Goals are linear and resemble a straight line. Formations look more like a circle, where you are constantly coming back to the same place to seek renewal and refreshment in a particular practice. One is about a result, the other is about a process.
Why does this distinction matter so much? I think because Scripture doesn’t talk much about goals. But it is deeply focused on our identity. On who we are becoming.
Are we becoming more like Jesus by the practices and formations we are doing?
Here’s a quick way to think about it. Traditional goals are like an arrow aiming for a bull’s-eye. Formations, through are less like a bull’s-eye and more like an arrow bent in a circle.
One is linear and final. Once is circular and forever.
One doesn’t really change you. One can transform your life.
A NEXT STEP
Author Jefferson Bethke says that we are becoming someone and something. We are being formed. We are an image that is reflecting.
Our society has long had a pattern of considering something new as invigorating and exciting, adopting it at full scale and with full embrace without questioning the consequences. Then, thirty or fifty years later, the negative impact begins to show, and regulations begin to pop up.
Consider your current use of social media platforms. Where do you find yourself in the following list?
- This is cool and exciting.
- The is actually the best thing ever created. How did people even live without it before?
- The is still the best thing ever, and I can’t imagine my life without it, but it seems to be hurting me also.
- It’s definitely hurting me and I probably need to live without it in some way.
If we are honest, many people would answer somewhere between “2” and “3” – and heading quickly toward “4.”
While this is not a diatribe or condemnation of social media, it is an accurate observation of how dangerous something like social media usage is to becoming more like Jesus.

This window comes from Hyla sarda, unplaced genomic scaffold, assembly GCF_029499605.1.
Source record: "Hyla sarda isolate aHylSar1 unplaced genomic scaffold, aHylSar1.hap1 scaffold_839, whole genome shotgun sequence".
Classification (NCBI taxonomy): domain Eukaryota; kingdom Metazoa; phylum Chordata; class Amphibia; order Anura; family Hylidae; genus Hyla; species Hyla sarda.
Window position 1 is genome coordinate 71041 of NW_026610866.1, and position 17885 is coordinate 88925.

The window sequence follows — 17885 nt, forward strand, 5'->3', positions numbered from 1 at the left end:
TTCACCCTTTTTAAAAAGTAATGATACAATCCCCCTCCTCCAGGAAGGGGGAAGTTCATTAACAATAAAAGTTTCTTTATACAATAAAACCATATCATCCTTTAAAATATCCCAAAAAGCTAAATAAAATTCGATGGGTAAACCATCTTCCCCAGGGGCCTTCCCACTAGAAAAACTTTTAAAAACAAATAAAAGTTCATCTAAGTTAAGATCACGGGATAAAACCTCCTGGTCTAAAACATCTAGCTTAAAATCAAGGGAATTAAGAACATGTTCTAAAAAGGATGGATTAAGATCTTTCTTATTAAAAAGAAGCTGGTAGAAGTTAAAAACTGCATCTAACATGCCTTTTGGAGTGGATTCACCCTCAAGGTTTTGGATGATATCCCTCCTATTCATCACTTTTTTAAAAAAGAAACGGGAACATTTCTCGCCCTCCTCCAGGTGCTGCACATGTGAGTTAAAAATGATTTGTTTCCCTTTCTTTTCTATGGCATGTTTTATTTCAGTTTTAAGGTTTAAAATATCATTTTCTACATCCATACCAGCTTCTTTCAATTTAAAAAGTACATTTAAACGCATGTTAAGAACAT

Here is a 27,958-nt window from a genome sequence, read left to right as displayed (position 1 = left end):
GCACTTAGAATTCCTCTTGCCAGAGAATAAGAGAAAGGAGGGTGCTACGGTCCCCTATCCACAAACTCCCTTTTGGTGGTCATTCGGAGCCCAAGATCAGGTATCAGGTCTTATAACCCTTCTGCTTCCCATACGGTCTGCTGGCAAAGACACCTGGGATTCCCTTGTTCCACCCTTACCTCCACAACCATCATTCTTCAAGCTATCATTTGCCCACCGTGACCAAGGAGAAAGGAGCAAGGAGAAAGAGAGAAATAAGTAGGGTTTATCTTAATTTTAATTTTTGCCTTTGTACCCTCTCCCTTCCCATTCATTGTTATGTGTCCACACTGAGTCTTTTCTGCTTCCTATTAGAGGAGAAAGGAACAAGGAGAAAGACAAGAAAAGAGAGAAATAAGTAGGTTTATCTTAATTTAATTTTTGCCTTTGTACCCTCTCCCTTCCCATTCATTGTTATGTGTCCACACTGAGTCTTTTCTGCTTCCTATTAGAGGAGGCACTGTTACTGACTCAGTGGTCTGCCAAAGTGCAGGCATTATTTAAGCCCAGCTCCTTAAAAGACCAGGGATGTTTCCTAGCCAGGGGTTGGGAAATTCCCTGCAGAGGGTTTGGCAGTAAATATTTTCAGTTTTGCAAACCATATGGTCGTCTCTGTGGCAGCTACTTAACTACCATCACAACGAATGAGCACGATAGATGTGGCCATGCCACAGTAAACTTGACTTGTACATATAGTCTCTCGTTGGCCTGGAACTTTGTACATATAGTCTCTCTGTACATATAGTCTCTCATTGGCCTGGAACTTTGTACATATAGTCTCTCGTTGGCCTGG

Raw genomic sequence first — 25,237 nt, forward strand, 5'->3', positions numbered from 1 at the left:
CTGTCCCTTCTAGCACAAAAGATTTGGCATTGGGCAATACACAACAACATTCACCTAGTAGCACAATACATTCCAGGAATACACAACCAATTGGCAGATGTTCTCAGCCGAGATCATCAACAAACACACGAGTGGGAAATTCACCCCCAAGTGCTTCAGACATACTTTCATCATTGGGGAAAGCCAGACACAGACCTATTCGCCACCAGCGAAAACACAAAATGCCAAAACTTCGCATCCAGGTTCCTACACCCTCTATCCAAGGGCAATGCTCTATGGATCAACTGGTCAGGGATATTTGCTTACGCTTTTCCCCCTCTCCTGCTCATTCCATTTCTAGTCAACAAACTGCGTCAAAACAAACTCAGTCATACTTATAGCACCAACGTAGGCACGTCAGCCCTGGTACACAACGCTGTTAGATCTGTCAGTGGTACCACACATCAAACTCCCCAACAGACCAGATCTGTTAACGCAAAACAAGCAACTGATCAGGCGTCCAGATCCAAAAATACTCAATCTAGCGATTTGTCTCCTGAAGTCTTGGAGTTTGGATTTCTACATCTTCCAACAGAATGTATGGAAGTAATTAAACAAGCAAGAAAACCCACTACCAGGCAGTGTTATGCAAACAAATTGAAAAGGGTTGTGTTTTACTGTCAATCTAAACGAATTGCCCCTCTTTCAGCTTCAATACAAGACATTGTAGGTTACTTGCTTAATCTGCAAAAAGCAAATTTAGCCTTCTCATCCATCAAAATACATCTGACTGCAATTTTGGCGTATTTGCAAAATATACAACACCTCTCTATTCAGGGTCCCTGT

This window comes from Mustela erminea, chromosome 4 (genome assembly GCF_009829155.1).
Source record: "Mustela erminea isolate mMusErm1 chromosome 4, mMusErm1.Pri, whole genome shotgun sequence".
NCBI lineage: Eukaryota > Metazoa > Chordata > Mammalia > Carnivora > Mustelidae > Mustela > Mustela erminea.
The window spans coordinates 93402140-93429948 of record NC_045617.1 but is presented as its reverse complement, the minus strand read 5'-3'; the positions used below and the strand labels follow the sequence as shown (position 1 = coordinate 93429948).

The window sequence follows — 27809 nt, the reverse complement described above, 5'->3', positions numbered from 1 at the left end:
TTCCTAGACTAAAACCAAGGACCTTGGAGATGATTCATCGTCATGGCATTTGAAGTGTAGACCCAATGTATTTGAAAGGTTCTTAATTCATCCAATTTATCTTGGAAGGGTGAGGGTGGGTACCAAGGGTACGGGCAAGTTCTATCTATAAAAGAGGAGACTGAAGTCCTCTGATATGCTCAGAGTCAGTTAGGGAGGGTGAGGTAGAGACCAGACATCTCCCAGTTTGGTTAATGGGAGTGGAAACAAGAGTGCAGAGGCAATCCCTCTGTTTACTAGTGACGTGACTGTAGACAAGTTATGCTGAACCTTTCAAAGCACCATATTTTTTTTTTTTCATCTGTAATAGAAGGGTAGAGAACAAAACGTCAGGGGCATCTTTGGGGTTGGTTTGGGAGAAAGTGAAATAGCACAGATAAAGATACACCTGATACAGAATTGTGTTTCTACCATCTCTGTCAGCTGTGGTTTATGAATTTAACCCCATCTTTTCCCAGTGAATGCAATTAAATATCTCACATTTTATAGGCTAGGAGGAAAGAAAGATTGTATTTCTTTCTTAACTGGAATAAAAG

Here’s a strategy suggested by Deep Work author Cal Newport to reducing some of the complexity in deciding whether a social media tool is useful to you in “being formed.”
The first step of this strategy is to identify the main high-level areas in your personal and professional life. When you’re done you should have a small number of areas for both the professional and personal areas of your life.
Once you’ve identified these areas, list for each the two or three most important activities that help you achieve that area of your life.
The final step in this strategy is to consider the social media tools you currently use. For each such tool, go through the key activities you identified and ask whether the use of the tool has a substantially positive impact, a substantially negative impact, or little impact on your regular and successful participation in the activity.
Now comes the important decision: Keep using this tool only if you concluded that it has substantial positive impacts and that these outweigh the negative impacts.
Part of a regular series on 27gen, entitled Wednesday Weekly Reader
During my elementary school years one of the things I looked forward to the most was the delivery of “My Weekly Reader,” a weekly educational magazine designed for children and containing news-based, current events.
It became a regular part of my love for reading, and helped develop my curiosity about the world around us.